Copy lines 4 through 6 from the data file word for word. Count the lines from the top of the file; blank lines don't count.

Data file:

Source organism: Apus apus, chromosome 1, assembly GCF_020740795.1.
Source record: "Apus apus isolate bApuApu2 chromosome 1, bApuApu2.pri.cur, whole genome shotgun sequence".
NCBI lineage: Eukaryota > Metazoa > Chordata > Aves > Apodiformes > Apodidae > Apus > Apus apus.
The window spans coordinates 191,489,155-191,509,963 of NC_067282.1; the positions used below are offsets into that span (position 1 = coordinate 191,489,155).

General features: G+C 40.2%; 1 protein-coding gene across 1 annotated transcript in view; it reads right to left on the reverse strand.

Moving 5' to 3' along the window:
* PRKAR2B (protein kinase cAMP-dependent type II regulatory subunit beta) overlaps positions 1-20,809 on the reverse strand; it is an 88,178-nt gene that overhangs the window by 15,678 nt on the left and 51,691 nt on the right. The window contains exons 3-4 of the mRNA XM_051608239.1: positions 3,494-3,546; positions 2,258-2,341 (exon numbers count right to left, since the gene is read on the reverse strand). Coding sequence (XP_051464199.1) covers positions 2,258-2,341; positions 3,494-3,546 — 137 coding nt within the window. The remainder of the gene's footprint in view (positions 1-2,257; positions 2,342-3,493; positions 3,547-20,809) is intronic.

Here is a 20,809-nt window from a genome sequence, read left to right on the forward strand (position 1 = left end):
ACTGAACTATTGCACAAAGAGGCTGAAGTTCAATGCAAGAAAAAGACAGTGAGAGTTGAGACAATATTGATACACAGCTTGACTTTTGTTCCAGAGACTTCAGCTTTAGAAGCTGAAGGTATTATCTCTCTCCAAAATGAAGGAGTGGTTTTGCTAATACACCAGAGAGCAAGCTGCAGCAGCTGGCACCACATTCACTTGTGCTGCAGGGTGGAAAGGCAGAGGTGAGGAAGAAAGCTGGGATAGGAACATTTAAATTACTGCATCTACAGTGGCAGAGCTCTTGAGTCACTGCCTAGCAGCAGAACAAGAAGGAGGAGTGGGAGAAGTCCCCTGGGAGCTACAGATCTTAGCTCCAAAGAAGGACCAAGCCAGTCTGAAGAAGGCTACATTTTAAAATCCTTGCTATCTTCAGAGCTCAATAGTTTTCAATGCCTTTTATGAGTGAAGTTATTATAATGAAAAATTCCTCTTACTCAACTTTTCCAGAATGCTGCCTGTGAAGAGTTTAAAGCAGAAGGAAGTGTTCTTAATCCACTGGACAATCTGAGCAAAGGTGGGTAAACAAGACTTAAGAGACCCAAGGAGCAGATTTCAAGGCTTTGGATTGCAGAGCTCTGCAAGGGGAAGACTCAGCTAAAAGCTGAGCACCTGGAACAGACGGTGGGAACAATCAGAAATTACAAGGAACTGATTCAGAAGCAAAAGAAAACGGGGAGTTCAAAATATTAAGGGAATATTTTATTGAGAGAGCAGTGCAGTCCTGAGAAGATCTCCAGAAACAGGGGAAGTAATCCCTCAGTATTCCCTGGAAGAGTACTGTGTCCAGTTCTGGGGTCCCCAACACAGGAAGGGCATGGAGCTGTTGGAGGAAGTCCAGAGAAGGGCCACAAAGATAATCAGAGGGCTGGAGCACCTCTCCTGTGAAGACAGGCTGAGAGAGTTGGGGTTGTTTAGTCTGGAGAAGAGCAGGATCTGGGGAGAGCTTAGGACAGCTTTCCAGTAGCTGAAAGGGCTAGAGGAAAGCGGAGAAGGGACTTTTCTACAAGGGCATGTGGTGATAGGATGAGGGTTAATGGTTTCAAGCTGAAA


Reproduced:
The window spans coordinates 191,489,155-191,509,963 of NC_067282.1; the positions used below are offsets into that span (position 1 = coordinate 191,489,155).

General features: G+C 40.2%; 1 protein-coding gene across 1 annotated transcript in view; it reads right to left on the reverse strand.

Moving 5' to 3' along the window: